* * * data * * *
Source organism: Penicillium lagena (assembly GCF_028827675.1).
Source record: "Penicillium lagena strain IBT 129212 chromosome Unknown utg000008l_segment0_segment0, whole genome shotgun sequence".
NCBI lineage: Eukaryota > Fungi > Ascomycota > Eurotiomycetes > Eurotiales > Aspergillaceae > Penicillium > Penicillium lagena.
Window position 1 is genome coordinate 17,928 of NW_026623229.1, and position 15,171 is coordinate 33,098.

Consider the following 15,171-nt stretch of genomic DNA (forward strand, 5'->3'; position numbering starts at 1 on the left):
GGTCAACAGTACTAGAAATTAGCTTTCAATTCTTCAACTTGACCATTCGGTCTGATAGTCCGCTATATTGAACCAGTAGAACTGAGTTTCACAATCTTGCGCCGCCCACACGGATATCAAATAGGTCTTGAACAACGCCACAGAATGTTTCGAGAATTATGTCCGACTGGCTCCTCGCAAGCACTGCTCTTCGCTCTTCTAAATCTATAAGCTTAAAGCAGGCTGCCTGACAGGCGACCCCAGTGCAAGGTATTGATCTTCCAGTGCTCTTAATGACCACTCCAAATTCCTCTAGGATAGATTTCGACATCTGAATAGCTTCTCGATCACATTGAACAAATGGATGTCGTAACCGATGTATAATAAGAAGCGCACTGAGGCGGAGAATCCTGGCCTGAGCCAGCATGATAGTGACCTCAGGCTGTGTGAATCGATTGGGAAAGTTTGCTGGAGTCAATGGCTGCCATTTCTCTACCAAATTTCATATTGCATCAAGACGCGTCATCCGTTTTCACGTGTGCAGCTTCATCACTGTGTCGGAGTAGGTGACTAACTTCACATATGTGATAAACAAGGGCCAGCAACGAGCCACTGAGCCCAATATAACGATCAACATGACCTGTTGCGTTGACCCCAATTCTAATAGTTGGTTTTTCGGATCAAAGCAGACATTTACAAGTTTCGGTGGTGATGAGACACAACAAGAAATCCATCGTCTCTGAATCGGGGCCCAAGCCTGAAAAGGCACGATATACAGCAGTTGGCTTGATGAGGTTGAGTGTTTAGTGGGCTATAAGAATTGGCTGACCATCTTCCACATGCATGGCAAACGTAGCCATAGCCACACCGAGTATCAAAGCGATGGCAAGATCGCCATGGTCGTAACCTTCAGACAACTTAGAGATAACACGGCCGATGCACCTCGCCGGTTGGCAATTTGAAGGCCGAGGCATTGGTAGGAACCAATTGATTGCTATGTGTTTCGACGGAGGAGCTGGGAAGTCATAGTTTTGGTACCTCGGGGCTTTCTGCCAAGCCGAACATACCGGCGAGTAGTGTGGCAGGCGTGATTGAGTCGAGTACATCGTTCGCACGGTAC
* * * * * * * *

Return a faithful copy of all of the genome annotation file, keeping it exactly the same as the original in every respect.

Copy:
Source organism: Penicillium lagena (assembly GCF_028827675.1).
Source record: "Penicillium lagena strain IBT 129212 chromosome Unknown utg000008l_segment0_segment0, whole genome shotgun sequence".
NCBI lineage: Eukaryota > Fungi > Ascomycota > Eurotiomycetes > Eurotiales > Aspergillaceae > Penicillium > Penicillium lagena.
Window position 1 is genome coordinate 17,928 of NW_026623229.1, and position 15,171 is coordinate 33,098.

Consider the following 15,171-nt stretch of genomic DNA (forward strand, 5'->3'; position numbering starts at 1 on the left):
GGTCAACAGTACTAGAAATTAGCTTTCAATTCTTCAACTTGACCATTCGGTCTGATAGTCCGCTATATTGAACCAGTAGAACTGAGTTTCACAATCTTGCGCCGCCCACACGGATATCAAATAGGTCTTGAACAACGCCACAGAATGTTTCGAGAATTATGTCCGACTGGCTCCTCGCAAGCACTGCTCTTCGCTCTTCTAAATCTATAAGCTTAAAGCAGGCTGCCTGACAGGCGACCCCAGTGCAAGGTATTGATCTTCCAGTGCTCTTAATGACCACTCCAAATTCCTCTAGGATAGATTTCGACATCTGAATAGCTTCTCGATCACATTGAACAAATGGATGTCGTAACCGATGTATAATAAGAAGCGCACTGAGGCGGAGAATCCTGGCCTGAGCCAGCATGATAGTGACCTCAGGCTGTGTGAATCGATTGGGAAAGTTTGCTGGAGTCAATGGCTGCCATTTCTCTACCAAATTTCATATTGCATCAAGACGCGTCATCCGTTTTCACGTGTGCAGCTTCATCACTGTGTCGGAGTAGGTGACTAACTTCACATATGTGATAAACAAGGGCCAGCAACGAGCCACTGAGCCCAATATAACGATCAACATGACCTGTTGCGTTGACCCCAATTCTAATAGTTGGTTTTTCGGATCAAAGCAGACATTTACAAGTTTCGGTGGTGATGAGACACAACAAGAAATCCATCGTCTCTGAATCGGGGCCCAAGCCTGAAAAGGCACGATATACAGCAGTTGGCTTGATGAGGTTGAGTGTTTAGTGGGCTATAAGAATTGGCTGACCATCTTCCACATGCATGGCAAACGTAGCCATAGCCACACCGAGTATCAAAGCGATGGCAAGATCGCCATGGTCGTAACCTTCAGACAACTTAGAGATAACACGGCCGATGCACCTCGCCGGTTGGCAATTTGAAGGCCGAGGCATTGGTAGGAACCAATTGATTGCTATGTGTTTCGACGGAGGAGCTGGGAAGTCATAGTTTTGGTACCTCGGGGCTTTCTGCCAAGCCGAACATACCGGCGAGTAGTGTGGCAGGCGTGATTGAGTCGAGTACATCGTTCGCACGGTAC